Wednesday, February 3, 2016

"A Horse’s Healthy Immune System"

Howdy Friends,

All things for a horse are better with an immune system firing on all cylinders. Protecting our horse’s healthy immune system is one of the most important things we can, and indeed should, do in my opinion. The thoughts I’m about to share are mine, you may take them into account or disregard.
Kessy taking in the sun on a chilly winter morning
Recently while working with a client and her horse we began discussing immune health and skin issues. I believe rain rot, inside ear rash, scratches and even thrush are signs of a weakened immune system. I also believe they must be most effectively cured from the “inside out.” I subscribe to the theory that topical treatments treat the symptom, not the root cause. Less than glowing, shining coat and any skin condition always, for me, points to the immune system. I think of it as the earliest warning sign, and if not heeded many things can go wrong leading to more significant disorders.

What can we do to be sure our horses have the most powerful immune system possible? There are many products available; supplements, vitamins, herbs, immune boosters. For a long time I researched many, and indeed used many different approaches. Thanks to the blessing of being allowed to write for “Natural Horse Magazine,” I’ve had the honor and privilege of interviewing some of this country’s most knowledgeable and respected holistic doctors and veterinarians, animal health care providers, herbalists, acupuncture practitioners, trainers and more, and have learned so much I often joke I should pay Lisa Ross Williams, owner publisher, for the college education she’s provided me!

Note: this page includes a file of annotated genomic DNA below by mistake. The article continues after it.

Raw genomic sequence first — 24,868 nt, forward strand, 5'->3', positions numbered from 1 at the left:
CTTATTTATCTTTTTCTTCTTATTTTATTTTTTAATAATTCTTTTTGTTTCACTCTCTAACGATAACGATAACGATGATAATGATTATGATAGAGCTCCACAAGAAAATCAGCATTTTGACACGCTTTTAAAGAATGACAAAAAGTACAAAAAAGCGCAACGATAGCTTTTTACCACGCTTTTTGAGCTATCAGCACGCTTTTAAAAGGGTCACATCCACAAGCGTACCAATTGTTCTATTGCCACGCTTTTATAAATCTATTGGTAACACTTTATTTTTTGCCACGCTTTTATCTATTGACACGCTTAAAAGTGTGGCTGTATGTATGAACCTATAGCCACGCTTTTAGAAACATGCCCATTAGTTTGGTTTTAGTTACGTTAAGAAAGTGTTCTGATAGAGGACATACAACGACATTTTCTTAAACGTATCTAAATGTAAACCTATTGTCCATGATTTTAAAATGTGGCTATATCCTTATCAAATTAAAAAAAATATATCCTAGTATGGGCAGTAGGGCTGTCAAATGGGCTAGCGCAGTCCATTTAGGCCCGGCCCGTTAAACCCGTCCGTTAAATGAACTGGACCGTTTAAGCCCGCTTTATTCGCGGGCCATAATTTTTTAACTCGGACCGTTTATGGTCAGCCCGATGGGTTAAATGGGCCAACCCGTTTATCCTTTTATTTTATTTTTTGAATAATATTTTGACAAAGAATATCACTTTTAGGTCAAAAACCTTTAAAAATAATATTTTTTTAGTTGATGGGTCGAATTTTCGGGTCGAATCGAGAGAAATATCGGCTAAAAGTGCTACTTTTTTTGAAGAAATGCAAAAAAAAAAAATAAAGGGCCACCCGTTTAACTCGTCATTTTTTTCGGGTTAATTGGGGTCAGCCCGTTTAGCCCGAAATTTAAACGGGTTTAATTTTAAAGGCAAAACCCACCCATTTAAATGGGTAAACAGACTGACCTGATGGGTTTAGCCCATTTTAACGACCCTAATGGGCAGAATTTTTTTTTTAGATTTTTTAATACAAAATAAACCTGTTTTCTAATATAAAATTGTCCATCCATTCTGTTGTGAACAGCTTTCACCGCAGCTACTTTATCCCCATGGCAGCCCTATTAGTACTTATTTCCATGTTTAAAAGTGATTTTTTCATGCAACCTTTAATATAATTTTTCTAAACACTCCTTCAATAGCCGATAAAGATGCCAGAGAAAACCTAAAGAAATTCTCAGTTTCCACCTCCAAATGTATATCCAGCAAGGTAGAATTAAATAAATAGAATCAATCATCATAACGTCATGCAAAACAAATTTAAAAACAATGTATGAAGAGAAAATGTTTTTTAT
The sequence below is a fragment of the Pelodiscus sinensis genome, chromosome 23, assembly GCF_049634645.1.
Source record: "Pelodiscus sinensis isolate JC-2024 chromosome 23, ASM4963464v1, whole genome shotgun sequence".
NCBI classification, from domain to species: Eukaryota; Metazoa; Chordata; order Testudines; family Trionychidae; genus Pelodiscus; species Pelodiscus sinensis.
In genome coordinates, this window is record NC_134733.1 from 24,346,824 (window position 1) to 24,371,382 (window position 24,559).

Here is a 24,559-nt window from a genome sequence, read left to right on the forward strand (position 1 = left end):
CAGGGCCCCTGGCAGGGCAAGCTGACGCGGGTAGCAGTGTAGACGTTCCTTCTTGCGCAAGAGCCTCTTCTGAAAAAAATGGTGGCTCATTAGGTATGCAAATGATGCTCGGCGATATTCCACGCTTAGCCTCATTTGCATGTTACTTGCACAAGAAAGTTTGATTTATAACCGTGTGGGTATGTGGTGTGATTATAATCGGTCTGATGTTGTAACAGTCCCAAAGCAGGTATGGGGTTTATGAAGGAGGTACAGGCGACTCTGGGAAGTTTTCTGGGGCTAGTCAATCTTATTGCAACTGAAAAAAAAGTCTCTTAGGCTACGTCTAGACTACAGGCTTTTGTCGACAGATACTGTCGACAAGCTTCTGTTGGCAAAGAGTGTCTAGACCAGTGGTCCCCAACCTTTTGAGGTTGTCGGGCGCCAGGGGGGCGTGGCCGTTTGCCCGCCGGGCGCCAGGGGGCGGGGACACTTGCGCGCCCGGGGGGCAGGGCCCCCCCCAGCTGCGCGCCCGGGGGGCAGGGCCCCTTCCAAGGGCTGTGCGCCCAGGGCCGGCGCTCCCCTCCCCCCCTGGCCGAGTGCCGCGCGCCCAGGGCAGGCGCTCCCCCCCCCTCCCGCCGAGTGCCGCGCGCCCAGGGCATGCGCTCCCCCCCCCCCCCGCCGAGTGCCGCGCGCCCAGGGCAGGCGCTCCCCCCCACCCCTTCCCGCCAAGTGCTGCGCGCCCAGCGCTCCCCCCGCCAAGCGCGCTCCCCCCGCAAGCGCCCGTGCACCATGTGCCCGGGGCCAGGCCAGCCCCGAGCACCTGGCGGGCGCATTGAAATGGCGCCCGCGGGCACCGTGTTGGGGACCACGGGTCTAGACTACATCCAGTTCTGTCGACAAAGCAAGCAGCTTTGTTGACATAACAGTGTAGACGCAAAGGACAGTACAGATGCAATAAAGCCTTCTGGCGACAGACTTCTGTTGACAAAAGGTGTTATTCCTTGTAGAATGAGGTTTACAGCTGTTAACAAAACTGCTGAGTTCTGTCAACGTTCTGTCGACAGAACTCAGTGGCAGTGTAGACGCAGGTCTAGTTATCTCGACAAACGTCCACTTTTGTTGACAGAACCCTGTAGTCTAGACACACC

Among those I’ve met is Dr. Joseph Thomas, the world’s foremost Chinese Herbalist, and founder of “For Love of the Horse,” and like others I’ve written about we’ve become friends. Having been convinced that the best long term defense/maintenance for the battle against Lyme disease is in fact the horse’s own immune system, I have for several years been working to build my mare Kessy’s, as she has chronic Lyme and has ever since I’ve owned her.

I knew that Dr. Thomas had a proprietary blend of pharmaceutical grade herbs, Total Immune Health,” and I asked him about using it to help my mare. He assured me it would and explained his blend, after years of research, is designed to, and proven to, boost the immune system at its very core, in the bone marrow—which he has many times proven with before and after blood work showing the increased white blood cells. I put Kessy on it and indeed within the first week saw results, even though she had started at a good place.

I mentioned my client the other day that I do a Dr. Thomas treatment each spring getting ready for summer insects, ticks etc. She asked why only once a year and why not stay on it year-round.

I explained while I totally believe Dr. Thomas’ products are the very best available to us today, and indeed are scientifically backed up; they can only be part of the whole.

Management, I explained, plays a huge, perhaps the biggest role in protecting a horse’s immune system. Many, many things we do can help or detract from it. I truly believe that once a year is all my mare needs in that I am fanatical about not doing anything to lower, or stress her immune system throughout the year. Things to avoid (all things I'm about to list we now know, can indeed damage or confuse, or in some cases shut down immune operations) ... I don't re-vaccinate (immunologists have known sine the '70's once a lifetime is enough for everything except tetanus,) ... I don't use chemical wormer only herbal, I use no chemical fly sprays only natural (most fly sprays don't work very well anyway) ... I don't blanket (I know this one is confusing, but it matters) ... I don't stall ever ... I feed no grain, and I'm a barefoot practitioner. Now I understand some of these are difficult to agree with, believe, believe in, buy into, or even want to accept and I understand that... I understand peer pressure, habits, lifestyles etc, but there ya have it ... I was not always a believer either, but I've seen with my own experiences the truth behind the practices I try hard to promote, "It's for the Horses." ... We must always remember as well, horses have a strangely fragile immune system when it comes to man-made interference especially.

Gitty Up, Dutch Henry.

Friday, January 22, 2016

"Snowy Day Read"

Howdy Friends,